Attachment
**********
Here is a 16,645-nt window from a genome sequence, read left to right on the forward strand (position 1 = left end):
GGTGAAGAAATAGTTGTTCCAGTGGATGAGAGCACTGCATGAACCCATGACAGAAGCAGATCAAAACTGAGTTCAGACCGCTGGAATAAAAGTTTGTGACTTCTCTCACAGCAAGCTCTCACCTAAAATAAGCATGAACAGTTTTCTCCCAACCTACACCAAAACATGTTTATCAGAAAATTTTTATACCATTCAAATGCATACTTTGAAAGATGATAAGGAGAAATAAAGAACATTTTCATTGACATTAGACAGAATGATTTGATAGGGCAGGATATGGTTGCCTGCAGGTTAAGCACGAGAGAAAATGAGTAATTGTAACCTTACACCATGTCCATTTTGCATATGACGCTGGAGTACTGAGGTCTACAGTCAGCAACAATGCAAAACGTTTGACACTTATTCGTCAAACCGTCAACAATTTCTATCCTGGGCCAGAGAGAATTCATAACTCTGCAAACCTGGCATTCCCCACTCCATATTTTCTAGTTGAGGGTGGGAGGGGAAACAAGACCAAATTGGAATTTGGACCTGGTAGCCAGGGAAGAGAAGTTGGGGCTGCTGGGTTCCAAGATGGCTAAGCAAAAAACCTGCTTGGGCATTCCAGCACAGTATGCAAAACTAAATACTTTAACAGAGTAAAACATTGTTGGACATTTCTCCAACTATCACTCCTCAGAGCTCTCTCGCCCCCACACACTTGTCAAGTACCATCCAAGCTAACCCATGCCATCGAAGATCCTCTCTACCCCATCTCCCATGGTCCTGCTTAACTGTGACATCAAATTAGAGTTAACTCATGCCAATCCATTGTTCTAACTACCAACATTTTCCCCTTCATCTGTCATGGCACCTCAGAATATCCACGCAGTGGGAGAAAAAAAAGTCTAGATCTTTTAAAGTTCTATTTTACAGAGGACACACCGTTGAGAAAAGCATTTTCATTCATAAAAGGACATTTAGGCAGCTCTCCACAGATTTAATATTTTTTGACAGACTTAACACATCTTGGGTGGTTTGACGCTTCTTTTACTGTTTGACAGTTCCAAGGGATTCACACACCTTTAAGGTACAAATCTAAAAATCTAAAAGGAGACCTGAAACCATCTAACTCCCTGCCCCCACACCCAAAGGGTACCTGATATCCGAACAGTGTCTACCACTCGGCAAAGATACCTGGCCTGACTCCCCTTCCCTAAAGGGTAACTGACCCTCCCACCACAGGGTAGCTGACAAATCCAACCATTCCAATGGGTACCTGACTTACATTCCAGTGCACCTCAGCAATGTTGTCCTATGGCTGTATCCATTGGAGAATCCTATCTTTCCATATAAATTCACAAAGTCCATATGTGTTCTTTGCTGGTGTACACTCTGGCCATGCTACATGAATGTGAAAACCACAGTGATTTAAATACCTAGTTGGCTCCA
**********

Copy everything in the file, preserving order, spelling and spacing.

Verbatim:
Here is a 16,645-nt window from a genome sequence, read left to right on the forward strand (position 1 = left end):
GGTGAAGAAATAGTTGTTCCAGTGGATGAGAGCACTGCATGAACCCATGACAGAAGCAGATCAAAACTGAGTTCAGACCGCTGGAATAAAAGTTTGTGACTTCTCTCACAGCAAGCTCTCACCTAAAATAAGCATGAACAGTTTTCTCCCAACCTACACCAAAACATGTTTATCAGAAAATTTTTATACCATTCAAATGCATACTTTGAAAGATGATAAGGAGAAATAAAGAACATTTTCATTGACATTAGACAGAATGATTTGATAGGGCAGGATATGGTTGCCTGCAGGTTAAGCACGAGAGAAAATGAGTAATTGTAACCTTACACCATGTCCATTTTGCATATGACGCTGGAGTACTGAGGTCTACAGTCAGCAACAATGCAAAACGTTTGACACTTATTCGTCAAACCGTCAACAATTTCTATCCTGGGCCAGAGAGAATTCATAACTCTGCAAACCTGGCATTCCCCACTCCATATTTTCTAGTTGAGGGTGGGAGGGGAAACAAGACCAAATTGGAATTTGGACCTGGTAGCCAGGGAAGAGAAGTTGGGGCTGCTGGGTTCCAAGATGGCTAAGCAAAAAACCTGCTTGGGCATTCCAGCACAGTATGCAAAACTAAATACTTTAACAGAGTAAAACATTGTTGGACATTTCTCCAACTATCACTCCTCAGAGCTCTCTCGCCCCCACACACTTGTCAAGTACCATCCAAGCTAACCCATGCCATCGAAGATCCTCTCTACCCCATCTCCCATGGTCCTGCTTAACTGTGACATCAAATTAGAGTTAACTCATGCCAATCCATTGTTCTAACTACCAACATTTTCCCCTTCATCTGTCATGGCACCTCAGAATATCCACGCAGTGGGAGAAAAAAAAGTCTAGATCTTTTAAAGTTCTATTTTACAGAGGACACACCGTTGAGAAAAGCATTTTCATTCATAAAAGGACATTTAGGCAGCTCTCCACAGATTTAATATTTTTTGACAGACTTAACACATCTTGGGTGGTTTGACGCTTCTTTTACTGTTTGACAGTTCCAAGGGATTCACACACCTTTAAGGTACAAATCTAAAAATCTAAAAGGAGACCTGAAACCATCTAACTCCCTGCCCCCACACCCAAAGGGTACCTGATATCCGAACAGTGTCTACCACTCGGCAAAGATACCTGGCCTGACTCCCCTTCCCTAAAGGGTAACTGACCCTCCCACCACAGGGTAGCTGACAAATCCAACCATTCCAATGGGTACCTGACTTACATTCCAGTGCACCTCAGCAATGTTGTCCTATGGCTGTATCCATTGGAGAATCCTATCTTTCCATATAAATTCACAAAGTCCATATGTGTTCTTTGCTGGTGTACACTCTGGCCATGCTACATGAATGTGAAAACCACAGTGATTTAAATACCTAGTTGGCTCCA